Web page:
Gracia Martore, president and CEO of Gannett, probably doesn’t care too much about The Journal News in suburban New York.
Since assuming the position of Gannett CEO in late 2011, Martore went to work reorganizing the then struggling Gannett, launching a campaign to re-brand the age-old company with an aggressive digital strategy.
Martore’s sound leadership has also been rewarded by Wall Street with an increasing stock value – something rare for media properties these days.
During her tenure, however, not every cog of Gannett’s machinery has been on the upswing. Foremost among the struggling parts is the once-popular suburban newspaper, The Journal News. The paper's increasingly liberal activism on a variety of issues, most notably gun control, is probably the reason for its declining readership and shredded reputation.
On December 22, 2012, for example, The Journal News published an interactive map of the names and addresses of all the legal handgun owners in Westchester and Rockland counties.
Twenty eight days later, following a wave of criticism from both the public and local law-enforcement officials, the newspaper removed the interactive map (it later added a snapshot of a gun ownership map without the original full content and interactivity).
The about-face was seen as a major journalistic faux pas. To make matters worse, several of the houses identified in The Journal News’ original piece suffered burglaries that involved either an attempted or successful theft of a gun-safe.
Seen at best as liberal activism, and at worst a cheap stunt, the daily paper’s left-wing bias was no doubt an embarrassment to Martore and other Gannett officials.
The paper’s leadership has repeatedly refused to apologize for or acknowledge their mistake despite having scrubbed the original map from its website.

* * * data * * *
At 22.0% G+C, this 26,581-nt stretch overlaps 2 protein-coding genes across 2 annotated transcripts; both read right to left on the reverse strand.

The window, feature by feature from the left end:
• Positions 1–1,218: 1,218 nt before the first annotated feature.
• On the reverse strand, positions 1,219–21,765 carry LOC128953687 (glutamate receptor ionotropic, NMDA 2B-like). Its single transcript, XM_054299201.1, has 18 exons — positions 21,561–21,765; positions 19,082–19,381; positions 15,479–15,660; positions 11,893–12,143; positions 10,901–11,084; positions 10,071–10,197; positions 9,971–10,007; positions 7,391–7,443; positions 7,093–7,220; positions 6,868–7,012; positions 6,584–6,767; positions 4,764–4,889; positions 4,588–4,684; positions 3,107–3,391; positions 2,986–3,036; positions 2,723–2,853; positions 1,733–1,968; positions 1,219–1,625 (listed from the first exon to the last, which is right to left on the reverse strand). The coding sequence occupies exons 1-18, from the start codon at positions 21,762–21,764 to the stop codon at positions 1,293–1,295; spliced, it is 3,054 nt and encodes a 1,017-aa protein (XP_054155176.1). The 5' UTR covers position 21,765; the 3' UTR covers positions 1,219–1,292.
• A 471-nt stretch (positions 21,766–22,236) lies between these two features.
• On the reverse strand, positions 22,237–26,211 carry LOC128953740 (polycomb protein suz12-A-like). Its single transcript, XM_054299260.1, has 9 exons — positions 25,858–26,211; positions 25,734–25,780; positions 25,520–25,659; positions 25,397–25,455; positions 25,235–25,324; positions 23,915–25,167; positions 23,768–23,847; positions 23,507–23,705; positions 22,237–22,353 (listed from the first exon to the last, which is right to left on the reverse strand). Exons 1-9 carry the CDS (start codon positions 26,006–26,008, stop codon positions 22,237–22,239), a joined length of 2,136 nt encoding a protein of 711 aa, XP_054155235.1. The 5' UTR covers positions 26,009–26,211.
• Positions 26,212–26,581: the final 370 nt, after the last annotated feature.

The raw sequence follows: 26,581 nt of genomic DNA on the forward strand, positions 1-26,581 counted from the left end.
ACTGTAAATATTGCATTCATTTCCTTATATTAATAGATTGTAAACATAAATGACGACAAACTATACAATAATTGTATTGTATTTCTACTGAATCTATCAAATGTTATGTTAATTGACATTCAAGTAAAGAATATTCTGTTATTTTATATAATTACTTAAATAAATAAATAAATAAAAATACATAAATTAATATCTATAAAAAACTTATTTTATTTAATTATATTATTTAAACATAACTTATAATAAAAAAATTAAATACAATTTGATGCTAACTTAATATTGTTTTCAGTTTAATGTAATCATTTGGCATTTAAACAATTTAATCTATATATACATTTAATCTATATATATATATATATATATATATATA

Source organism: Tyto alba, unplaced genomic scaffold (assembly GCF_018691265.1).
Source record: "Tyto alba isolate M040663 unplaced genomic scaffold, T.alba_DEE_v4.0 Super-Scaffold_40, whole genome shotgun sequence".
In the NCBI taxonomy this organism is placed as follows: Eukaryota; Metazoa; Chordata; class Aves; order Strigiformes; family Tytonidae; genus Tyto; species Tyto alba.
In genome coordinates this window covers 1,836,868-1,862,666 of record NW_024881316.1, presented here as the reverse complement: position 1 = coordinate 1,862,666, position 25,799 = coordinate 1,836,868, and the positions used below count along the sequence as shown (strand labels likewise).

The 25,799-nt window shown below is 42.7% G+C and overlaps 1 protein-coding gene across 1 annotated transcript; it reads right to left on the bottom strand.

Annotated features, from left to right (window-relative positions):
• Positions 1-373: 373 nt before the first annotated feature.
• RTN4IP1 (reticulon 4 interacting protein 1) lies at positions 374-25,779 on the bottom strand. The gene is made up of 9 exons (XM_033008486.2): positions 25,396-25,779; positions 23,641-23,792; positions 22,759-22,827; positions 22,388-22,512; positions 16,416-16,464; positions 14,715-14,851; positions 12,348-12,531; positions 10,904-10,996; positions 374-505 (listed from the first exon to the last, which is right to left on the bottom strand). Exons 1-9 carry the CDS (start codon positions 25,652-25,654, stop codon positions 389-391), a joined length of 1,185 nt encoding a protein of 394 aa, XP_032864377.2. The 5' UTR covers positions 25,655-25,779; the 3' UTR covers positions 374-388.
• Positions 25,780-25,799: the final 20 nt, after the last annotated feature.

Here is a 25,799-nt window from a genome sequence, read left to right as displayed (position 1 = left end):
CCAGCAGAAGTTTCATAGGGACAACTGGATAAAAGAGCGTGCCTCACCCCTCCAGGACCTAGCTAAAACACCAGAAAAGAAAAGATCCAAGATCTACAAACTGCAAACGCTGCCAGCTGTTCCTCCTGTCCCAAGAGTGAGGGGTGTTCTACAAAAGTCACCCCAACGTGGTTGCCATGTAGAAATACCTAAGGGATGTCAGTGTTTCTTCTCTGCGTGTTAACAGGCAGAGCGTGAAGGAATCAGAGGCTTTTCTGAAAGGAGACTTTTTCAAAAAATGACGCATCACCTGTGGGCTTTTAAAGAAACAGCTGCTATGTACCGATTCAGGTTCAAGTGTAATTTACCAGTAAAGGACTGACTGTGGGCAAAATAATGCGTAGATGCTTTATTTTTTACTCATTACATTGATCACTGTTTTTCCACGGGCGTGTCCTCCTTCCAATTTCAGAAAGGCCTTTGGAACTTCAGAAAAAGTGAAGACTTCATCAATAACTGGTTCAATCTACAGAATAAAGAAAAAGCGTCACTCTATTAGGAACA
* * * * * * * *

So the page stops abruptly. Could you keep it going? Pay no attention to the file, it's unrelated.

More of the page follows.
In an apparent doubling down on the gun issue, the paper ran a column by Cara Matthews last week, in which she presented the divergent views of Fox News CEO Roger Ailes and MSNBC’s “Morning Joe” co-host Mika Brzezinski —both suburban New York residents—on gun control.
According to Matthews, the Newtown shooting and the map’s publication together “prompted New York’s elected officials to strengthen gun control laws and allow permit holders to opt out of having their name and address publicly disclosed”—hardly a modest view of The Journal News’ influence.
Further, rather than presenting the two sides of a divergent public policy issue, Matthews used the opportunity to lambast not just Ailes’ and gun-control critics’ views, but Ailes’ leadership and Fox News in general.
In a strange turn away from the piece’s focus, Matthews writes, “Ailes, 73, keeps a close eye on the network’s shows and isn’t afraid to speak up when he disagrees with something.”
Really? Active management is now an odd occurrence? Maybe it is in Matthews’ newsroom but it certainly has worked well for the president of the #1 cable channel on television.
Continuing on the tangent, she attempts to further discredit Ailes’ management style through reference to a disgraced former Fox News Producer Joe Muto – a typical talking point of the left.
Matthews goes on to whine that Fox News’ coverage of The Journal News map incident was “exhaustive” and “outraged” -- another sure sign that Matthews and The Journal News are on a sinking ship.
Since when did it become fashionable for a journalist to criticize exhaustive news coverage of a public outrage?
Ironically, her paper has used no ink to discuss MSNBC’s biased treatment of the issue, a cable news network a Pew Research Study recently concluded fills 85% of its on-air time with opinion.
While the bias may be unsurprising to those familiar with the mainstream media, Gannett’s Martore certainly cannot be happy being on the hook for The Journal News’ liberal agenda. Though the interactive gun permit map was certainly the epitome of the problem, it is far from the only instance of the Journal’s consistent liberal activism.
Every day The Journal News’ writers fill the news and opinion pages with articles attempting to discredit Republican and conservative candidates and elected officials, without so much as mentioning the follies of their liberal colleagues.
While Martore’s list of concerns undoubtedly spans topics of far more importance than the activities of a local newspaper with a dwindling circulation, it would be well within Gannett’s interests to bring Martore’s re-branding mindset to their news division and clean house at The Journal News.